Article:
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## Homework Statement

Consider the following incorrect theorem: [itex]∃x∈ℝ ∀y∈ℝ (xy^2 = y-x)[/itex]

[Translation (not part of the original problem statement): There is at least an [itex]x∈ℝ[/itex] such that, for every [itex]y∈ℝ[/itex], [itex](xy^2 = y-x)[/itex].]

What's wrong with the following proof?

Let [itex]x = y(y^2+1)[/itex], then

[itex]y-x=y-y/(y^2+1)=y^3/(y^2+1)=y/(y^2+1) * y^2=xy^2[/itex]

## Homework Equations

[itex]1. (xy^2 = y-x)[/itex]

[itex]2. x = y(y^2+1)[/itex]

[itex]3. y-x=y-y/(y^2+1)=y^3/(y^2+1)=y/(y^2+1) * y^2=xy^2[/itex]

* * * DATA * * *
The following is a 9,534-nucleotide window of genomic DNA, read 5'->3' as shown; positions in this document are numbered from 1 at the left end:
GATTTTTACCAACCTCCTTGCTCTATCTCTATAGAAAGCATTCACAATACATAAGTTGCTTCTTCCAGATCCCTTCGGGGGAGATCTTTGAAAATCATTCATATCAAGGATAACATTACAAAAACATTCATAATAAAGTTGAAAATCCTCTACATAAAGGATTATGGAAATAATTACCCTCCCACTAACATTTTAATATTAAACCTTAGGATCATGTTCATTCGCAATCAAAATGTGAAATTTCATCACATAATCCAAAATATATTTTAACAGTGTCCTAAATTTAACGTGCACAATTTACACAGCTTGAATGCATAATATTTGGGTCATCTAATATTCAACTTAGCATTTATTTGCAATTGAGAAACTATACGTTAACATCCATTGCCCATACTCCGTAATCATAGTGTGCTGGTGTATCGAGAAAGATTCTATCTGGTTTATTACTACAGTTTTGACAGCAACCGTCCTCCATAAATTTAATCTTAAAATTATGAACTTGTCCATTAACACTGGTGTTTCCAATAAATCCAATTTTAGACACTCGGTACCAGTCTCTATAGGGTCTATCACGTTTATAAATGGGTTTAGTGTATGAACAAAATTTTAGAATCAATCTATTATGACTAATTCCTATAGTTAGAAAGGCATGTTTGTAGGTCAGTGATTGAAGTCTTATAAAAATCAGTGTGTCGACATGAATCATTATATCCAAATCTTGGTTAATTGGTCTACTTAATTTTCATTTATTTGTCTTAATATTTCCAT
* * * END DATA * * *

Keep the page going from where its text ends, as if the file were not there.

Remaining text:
## The Attempt at a Solution

Since the first equation is to be proven and the third equation seem to be correct, i think that the problem lies in the second.

I have transformed the theorem as follow:

[itex][∃x∈ℝ ∀y∈ℝ (xy^2 = y-x)] = [∃x(x∈ℝ∧∀y(y∈ℝ→(xy^2=y-x))] [/itex]

From this, i thought that since one of the things to prove is that there is at least an actual x that is true for all y, the substitution done in equation 2 is not correct (since x is substituted not with an actual value but a free variable).

But I'm not sure if this is really the reason for why the proof is incorrect. Any help will be appreciated.